Living with someone who is still using is a weight- and it's a HARD one. This is coming from someone who's still doing it and still clean. I am also still struggling with a shitload of resentment- and yeah, that liar thing has not gone away. Introspection tells me this is a fine blend of projection and ...the fact that users lie. A lot. Mine...well, I know him better than anyone- and he's not an upfront liar. He is the type that "Forgiveness is easier than permission" omits shit. We have gone nine hundred rounds with this one- and noticing some vaguely narcissistic tendencies in him: I flipped the script on him. Started coming across as apologetic because, you know, obviously, we communicate differently and oh, it must be me, having a hard time understanding- and, lo and behold, his tune changed. Suddenly, instead of defensive and denial- he would admit things, he would talk about them. I think all too often we do develop some slightly narcissistic habits as a part of the package- I know I have seen it in myself, so, I mean, I'm not slamming him or even saying you will deal with this- but, seems to be pretty common in using relationships. And, when one cleans up but the other does not- or even if the other says they will or says they'll cut back: projection really IS a bastard. And you'll do it. He could be the most honest dude in the world- which, I'm sorry, probably not. This is also not a slam- mine has talked about not wanting to tempt me, not wanting to hurt me, and that's why he withheld things. Still dishonest- I don't think it makes it right: but, it doesn't help the trust factor a bit understanding that and it definitely doesn't help the projection thing. Because if you'd lie for it- you will imagine him lying for it: even when he doesn't. I know because I have. A LOT.


A lot of people approach this from the whole relapse thing- and I get that and can definitely see it but honestly? He disgusted me. Still does every now and again and that weirds me out- because this is the guy I love. More than anyone. But, I will see him, clearly gorked outta his head and it's like ..man, it's not that I judge addicts, how the hell could I? But in those moments, I do. Big time. And that's hard. Not hard in the sense that it makes me want to use, because it does not- though, I have to say: even though I know intellectually it's his choice- BOY do I get pissed and jealous over those he continues to use with. I think the thing that keeps me from falling prey to that temptation is- I channel it into that rage. I lean into the disgust which isn't the most emotionally healthy thing in the world- and believe me, it nearly got someone Lucille'd upside the head when he showed up at my house (Gross guy he and my roommate get crap from.) but, for me, it has kept me from seeing this stuff as a temptation. I have always been pretty firmly "do not shit where you eat" and I am definitely there, now, so, I don't feel bad about running him off at all. He meets him elsewhere- or anyone else, elsewhere or goes to his moms or whatever: it's on him. I've come to a point where the thing of it is- man, you cannot focus on him. And that's a hard one because when you're close, you want to. It's also a hell of a lot easier than facing your own bullshit- and you're gonna have to.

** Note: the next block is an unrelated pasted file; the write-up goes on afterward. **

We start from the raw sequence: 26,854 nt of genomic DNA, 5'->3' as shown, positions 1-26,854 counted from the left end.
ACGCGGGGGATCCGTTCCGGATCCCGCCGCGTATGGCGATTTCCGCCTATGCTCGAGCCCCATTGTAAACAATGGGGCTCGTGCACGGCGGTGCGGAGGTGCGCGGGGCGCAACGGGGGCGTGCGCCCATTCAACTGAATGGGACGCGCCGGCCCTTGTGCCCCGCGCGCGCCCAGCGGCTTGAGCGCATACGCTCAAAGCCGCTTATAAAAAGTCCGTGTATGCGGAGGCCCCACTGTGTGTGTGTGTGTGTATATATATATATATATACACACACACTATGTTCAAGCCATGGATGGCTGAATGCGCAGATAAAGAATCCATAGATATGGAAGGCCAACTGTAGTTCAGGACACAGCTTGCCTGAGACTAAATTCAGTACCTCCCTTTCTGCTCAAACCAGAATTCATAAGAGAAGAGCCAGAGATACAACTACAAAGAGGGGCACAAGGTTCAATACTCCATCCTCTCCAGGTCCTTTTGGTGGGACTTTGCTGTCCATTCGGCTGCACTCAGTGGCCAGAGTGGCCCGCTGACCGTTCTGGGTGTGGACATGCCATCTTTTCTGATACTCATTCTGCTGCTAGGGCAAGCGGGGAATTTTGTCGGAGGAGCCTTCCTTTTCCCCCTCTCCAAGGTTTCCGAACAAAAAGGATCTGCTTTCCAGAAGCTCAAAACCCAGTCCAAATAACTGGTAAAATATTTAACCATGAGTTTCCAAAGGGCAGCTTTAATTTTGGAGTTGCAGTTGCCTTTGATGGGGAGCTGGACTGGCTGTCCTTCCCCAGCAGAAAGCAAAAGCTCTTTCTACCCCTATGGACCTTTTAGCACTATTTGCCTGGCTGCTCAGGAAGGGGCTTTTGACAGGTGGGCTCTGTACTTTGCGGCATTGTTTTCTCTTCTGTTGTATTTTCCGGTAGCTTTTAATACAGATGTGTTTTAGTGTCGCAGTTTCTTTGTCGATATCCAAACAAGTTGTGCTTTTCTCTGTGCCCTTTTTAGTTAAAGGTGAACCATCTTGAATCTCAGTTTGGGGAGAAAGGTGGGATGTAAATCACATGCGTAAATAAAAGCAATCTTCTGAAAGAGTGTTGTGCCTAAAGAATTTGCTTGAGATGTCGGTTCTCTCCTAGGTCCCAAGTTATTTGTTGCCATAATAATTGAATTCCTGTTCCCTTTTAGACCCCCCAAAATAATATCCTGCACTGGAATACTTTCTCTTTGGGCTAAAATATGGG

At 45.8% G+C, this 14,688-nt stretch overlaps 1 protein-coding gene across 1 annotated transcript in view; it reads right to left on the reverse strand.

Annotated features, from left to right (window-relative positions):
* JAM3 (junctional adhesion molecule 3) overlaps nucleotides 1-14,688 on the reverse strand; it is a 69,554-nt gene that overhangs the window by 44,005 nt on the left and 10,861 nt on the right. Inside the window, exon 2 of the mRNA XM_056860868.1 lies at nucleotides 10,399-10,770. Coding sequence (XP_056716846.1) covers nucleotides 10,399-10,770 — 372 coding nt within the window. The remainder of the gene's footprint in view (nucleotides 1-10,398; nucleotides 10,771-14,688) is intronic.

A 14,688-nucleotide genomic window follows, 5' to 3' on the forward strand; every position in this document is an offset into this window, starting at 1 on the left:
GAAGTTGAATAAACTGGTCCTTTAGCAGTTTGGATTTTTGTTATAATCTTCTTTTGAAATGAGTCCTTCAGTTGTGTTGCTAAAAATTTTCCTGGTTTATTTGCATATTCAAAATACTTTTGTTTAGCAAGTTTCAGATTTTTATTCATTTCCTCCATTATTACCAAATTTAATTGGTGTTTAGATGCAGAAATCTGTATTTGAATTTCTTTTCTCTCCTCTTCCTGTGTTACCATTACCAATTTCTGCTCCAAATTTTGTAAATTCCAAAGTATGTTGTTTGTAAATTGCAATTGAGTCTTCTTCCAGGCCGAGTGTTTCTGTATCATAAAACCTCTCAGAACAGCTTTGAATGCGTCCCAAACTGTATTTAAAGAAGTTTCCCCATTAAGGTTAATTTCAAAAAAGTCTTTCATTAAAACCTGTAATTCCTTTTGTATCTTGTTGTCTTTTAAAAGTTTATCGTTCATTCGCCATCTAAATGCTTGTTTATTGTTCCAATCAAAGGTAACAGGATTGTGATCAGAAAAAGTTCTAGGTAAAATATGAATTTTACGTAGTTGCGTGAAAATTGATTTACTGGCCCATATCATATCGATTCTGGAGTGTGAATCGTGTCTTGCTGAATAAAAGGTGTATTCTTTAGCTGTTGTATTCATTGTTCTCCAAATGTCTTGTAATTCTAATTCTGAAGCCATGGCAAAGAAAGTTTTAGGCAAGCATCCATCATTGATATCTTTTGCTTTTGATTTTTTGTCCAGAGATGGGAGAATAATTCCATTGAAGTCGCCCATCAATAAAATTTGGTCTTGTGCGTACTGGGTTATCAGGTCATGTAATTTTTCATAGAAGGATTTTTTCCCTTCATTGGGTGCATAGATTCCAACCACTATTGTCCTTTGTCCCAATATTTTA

Unfortunately it may not and probably will not be great for this relationship. I know that and frankly- I've accepted it. I am not pessimistic and I am not optimistic when it comes to him. I'm just doing my thing- and occasionally, letting myself get good and pissed but, for the most part, doing my best to feel it through and not act on it. I do let him know how I feel- but only AFTER the initial rage passes. I don't want the resentment in me to build up- but that's a personal thing: I am a rage swallower from way back. So, I let myself feel it alone, I let myself work it through, alone- and then, I tell him how I feel about things and why calmly. This is a LOT better than blowing up- which always, always backfires horribly. I am however prepared for it to go either way- if it works, wonderful. If not? I am financially secure on my own and can handle things on my own. Lord knows I have had to plenty enough times- cycles of pill popping and withdrawal over and over, somehow, someway, I am ALWAYS the one who works through those withdrawals. Always the one who doesn't nod. I was understanding of it, the whole time, figuring, hey, you know, not everyone can hang and he's one of them- but, it taught me to do a hell of a lot all by myself- and I'll take that. One of my biggest issues is he keeps trying to act like my example's doing something for him and I know it's not- and I have told him not to bullshit me, because I see through it- he still does it. There's no reason for him to do it, yet, he does. I dunno if it is guilt- nor do I particularly care.


Will it all work out? I have no idea. I can't tell you, and I am sorry- but I can tell you that it's hard.
I think you are sort of like me in the sense that it sounds like he's really functional- which was me, not him. I had to split up financial accounts, tuck money away where he cannot get to it, and make sure that I had income streams (I am a freelancer, so, no big) just in case. Any fantasy I had of house-wifery: boom, GONE. Dead. I kinda did it for myself- which was a fantastic thing to focus on after I got out of the initial woods, just...working on me, working on my stuff. As to the ragey feelings- they did get less and less intense, but...not because he's doing better, I think- because I am and because I know that's one way I will focus on him and not me. It's good for a temporary little temptation resister- hate him for a half hour, move on through it. Try NOT to say anything to him then or you'll say shit you cannot take back or...he'll blame it on your withdrawal. (Which is a lot like blaming it on your period- and just as infuriating.)